Ancient And Modern 'Body Worlds' in Description de l'Égypte

Ancient And Modern 'Body Worlds' in Description de l'Égypte

Tuesday, April 4, 2023

5:30 PM–7:00 PM
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In this Research and Academic Program lecture, Kathryn Howley (Institute of Fine Arts, NYU / Beinecke Fellow) argues that the bodily preoccupation of ancient Egyptian art is one reason why it has proven unusually appealing to modern audiences, ever since the beginnings of modern Egyptology in Napoleon’s expedition to Egypt in 1798. Ancient Egyptian art is full of bodies, a fact not lost on modern Western audiences who have long delighted in mummies and reliefs of kings “walking like an Egyptian.” By analyzing the original sketches made by members of Napoleon's expedition as well as the resulting engravings published in the monumental book Description de l’Égypte, this lecture demonstrates that although scholars were drawn to the proliferation of bodies in Egyptian art, they distorted unfamiliar Egyptian proportions into something akin to the Greco-Roman ideal, which were acceptable to European eyes. This distortion transformed Western narratives of ancient Egyptian art from a “monstrous curiosity” into a prestigious developmental step in the Western canon of civilization, thus implicating ancient Egypt in a racial narrative that persists in Egyptology to the present day.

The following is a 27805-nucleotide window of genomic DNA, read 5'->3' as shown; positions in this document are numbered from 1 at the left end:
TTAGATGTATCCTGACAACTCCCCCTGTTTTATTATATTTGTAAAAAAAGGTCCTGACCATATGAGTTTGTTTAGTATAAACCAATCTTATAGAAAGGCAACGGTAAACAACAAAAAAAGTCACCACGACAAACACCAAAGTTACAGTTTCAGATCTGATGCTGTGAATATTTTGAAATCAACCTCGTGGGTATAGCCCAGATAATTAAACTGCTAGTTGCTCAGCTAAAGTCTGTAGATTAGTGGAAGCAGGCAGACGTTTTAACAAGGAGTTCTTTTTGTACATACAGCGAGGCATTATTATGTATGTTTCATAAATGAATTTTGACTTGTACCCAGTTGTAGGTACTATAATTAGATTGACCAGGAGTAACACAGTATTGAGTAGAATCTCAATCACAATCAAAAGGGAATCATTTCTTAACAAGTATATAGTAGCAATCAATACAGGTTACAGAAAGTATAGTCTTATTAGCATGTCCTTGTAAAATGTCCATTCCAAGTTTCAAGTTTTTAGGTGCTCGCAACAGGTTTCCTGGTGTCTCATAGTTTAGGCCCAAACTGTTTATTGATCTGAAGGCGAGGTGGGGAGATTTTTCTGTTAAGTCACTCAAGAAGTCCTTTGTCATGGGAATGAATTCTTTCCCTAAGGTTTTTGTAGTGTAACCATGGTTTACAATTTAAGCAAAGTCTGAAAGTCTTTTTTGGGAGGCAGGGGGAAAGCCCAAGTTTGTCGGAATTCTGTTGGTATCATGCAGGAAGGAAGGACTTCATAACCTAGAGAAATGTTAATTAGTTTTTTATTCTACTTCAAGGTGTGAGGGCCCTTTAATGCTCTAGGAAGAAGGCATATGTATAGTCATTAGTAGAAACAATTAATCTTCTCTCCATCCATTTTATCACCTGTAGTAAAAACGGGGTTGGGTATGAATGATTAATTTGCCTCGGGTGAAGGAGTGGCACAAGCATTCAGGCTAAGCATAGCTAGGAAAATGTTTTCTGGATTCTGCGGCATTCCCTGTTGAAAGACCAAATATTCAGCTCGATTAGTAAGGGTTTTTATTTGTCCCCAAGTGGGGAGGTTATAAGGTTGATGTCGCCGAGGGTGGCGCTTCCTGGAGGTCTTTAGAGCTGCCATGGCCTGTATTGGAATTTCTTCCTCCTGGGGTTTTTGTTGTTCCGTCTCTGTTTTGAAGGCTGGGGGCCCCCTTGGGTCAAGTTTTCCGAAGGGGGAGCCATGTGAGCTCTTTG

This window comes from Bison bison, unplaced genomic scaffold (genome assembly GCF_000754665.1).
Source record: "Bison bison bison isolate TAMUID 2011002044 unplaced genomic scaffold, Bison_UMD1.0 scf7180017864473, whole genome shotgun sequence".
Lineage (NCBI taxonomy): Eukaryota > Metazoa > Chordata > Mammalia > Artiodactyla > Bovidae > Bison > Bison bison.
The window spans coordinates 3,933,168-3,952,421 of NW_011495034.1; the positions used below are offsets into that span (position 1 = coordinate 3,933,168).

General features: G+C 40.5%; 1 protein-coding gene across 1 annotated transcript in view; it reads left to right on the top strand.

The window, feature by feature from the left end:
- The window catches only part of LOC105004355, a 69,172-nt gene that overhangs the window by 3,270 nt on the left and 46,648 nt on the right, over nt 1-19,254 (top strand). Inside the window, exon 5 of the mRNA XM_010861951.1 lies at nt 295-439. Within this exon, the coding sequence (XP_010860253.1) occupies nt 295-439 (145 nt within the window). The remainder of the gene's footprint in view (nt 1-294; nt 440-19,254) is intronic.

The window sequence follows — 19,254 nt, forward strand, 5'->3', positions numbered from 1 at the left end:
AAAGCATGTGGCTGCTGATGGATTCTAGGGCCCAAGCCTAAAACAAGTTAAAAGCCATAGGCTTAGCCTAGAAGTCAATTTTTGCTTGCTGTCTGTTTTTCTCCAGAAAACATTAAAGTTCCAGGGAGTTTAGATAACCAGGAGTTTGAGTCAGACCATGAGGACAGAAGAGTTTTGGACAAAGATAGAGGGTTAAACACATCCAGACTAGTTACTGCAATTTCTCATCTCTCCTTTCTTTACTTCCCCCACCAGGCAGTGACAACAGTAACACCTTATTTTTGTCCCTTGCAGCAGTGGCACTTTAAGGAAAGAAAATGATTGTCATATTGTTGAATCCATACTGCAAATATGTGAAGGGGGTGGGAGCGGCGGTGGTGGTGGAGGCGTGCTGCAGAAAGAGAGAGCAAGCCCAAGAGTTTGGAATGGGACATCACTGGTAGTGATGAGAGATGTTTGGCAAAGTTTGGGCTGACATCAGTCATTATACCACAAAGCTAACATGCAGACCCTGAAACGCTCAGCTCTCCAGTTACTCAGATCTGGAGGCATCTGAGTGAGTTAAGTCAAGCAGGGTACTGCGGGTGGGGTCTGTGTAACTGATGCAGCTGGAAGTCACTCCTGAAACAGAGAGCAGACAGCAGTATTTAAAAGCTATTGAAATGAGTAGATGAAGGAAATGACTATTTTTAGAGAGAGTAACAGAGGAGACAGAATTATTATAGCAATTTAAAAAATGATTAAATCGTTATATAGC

Kathryn Howley is the Lila Acheson Wallace Assistant Professor of Ancient Egyptian Art and Archaeology at the Institute of Fine Arts of New York University. She is particularly interested in the material culture of intercultural interaction and identity, which she explores through her fieldwork project at the Amun Temple of King Taharqo at Sanam in Sudan. At the Clark, she is working on a book manuscript that argues that the proliferation of bodies in ancient Egyptian imagery is central to how the proliferation has functioned upon its audience, both ancient and modern; the manuscript also explores the ways in which modern body politics have influenced the understanding of ancient Egyptian art.  

Presented in person in the Clark auditorium. Free, with a reception in the Manton Research Center's Reading Room starting at 5 pm. A recorded video of this lecture releases on the Clark's Youtube channel on April 11.

Image: Detail of frontispiece to the second edition of Description de l'Égypte, 1825.